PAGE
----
Minneapolis, Minnesota

Some poets romanticize it as “the majesty of the people,” those long lines of folks waiting to celebrate winning events or pay respect to fallen leaders. On this day, we simply call it waiting to vote, and in Minneapolis the morning dawned with picture perfection.

The precinct where I live on the edge of downtown Minneapolis consists of 28 city blocks. About 4,500 of us live there. Until today, I have never seen so many people from the neighborhood on the streets at the same time.

After joining the line a block from the entrance to our polling place at the Minnesota Church Center, it took an hour of waiting before my ballot was handed to me. It was a lovely wait. Bright blue skies. Temperatures approaching 70 degrees – on Nov. 4! Sunlight sparkling off the golden leaves still clinging to their trees. The slightest of breezes. Some quiet conversations taking place here and there. Mostly, though, quiet.

I remarked to the woman in front of me that it felt like waiting in line before an Obama rally. “Isn’t that what this is?” she replied.

The residents of my neighborhood are 98% renters and mostly young, students, and others starting to get their bearings in life and the city. Such a wonderful and motley lot! In small groups they share daily the tales of their toils on front stoops, in coffee shops, and online.

To look at them waiting to vote is to see calm, certitude, and strength. They are the future. They know why they are there. A few ideologues there may be, but no one has brainwashed them. Things have gone awry and they are there to take it back. They are voting their hopes and their dreams.

I love every one of them for it.

McCain may receive 60 votes from Precinct 6-4. There will be a handful of votes for four or five others. The rest belong to Obama.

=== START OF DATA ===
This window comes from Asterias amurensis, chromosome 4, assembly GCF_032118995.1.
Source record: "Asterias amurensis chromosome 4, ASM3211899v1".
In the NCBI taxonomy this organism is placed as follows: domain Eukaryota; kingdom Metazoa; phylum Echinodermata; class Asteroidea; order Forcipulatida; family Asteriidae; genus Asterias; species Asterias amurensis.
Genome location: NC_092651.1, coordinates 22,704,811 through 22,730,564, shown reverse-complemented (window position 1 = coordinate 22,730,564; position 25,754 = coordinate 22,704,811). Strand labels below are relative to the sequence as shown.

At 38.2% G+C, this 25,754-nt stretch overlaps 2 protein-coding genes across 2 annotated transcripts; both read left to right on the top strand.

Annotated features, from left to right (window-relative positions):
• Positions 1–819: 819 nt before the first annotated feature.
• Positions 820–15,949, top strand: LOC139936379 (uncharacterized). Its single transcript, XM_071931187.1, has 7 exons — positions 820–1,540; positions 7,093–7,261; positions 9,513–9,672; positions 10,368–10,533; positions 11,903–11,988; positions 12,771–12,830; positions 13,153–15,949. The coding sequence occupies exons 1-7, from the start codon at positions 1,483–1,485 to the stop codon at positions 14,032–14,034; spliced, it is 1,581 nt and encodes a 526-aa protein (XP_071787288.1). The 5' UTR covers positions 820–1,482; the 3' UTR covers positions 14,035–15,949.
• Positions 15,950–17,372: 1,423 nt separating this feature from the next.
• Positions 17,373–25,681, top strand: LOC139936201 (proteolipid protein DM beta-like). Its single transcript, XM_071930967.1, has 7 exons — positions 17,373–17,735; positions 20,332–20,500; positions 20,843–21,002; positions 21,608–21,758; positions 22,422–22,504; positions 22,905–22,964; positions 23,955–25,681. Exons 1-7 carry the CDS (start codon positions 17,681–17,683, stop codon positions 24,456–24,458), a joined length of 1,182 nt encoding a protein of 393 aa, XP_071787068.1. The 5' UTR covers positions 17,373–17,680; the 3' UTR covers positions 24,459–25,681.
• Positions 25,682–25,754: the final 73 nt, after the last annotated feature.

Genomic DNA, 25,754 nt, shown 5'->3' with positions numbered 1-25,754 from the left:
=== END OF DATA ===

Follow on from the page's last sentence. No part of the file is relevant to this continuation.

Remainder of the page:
When Marilyn finally handed me my ballot, I remarked that today’s turnout will make up for all those years when she and her colleagues waited all day for 95 of us to show up. For the past 36 years, I have not missed a primary, general, or special election save one. People who think their votes do not count should participate in a primary election for municipal candidates!

There are small-print decisions to be made on two sides – three columns to a side – of a legal sized ballot. In addition to state and city questions, we have candidates for president, Congress, the legislature, school board, soil and water conservation commission, and more than 30 judicial races.

When I feed my ballot into the tabulating machine at 11:24, the counter notes that I am number 738. I calculate that 190 have voted each hour since 7am. After applying the red “I Voted” sticker to my sweater, I head out and count another 150 people standing in line, with more approaching from all directions. At that rate, 2,500 will complete their voting by 8pm.

Walking through downtown on the Nicollet Mall, the red stickers appear everywhere. These are our badges of majesty, worn by us who have drunk the kool-aid of America.

We believe.

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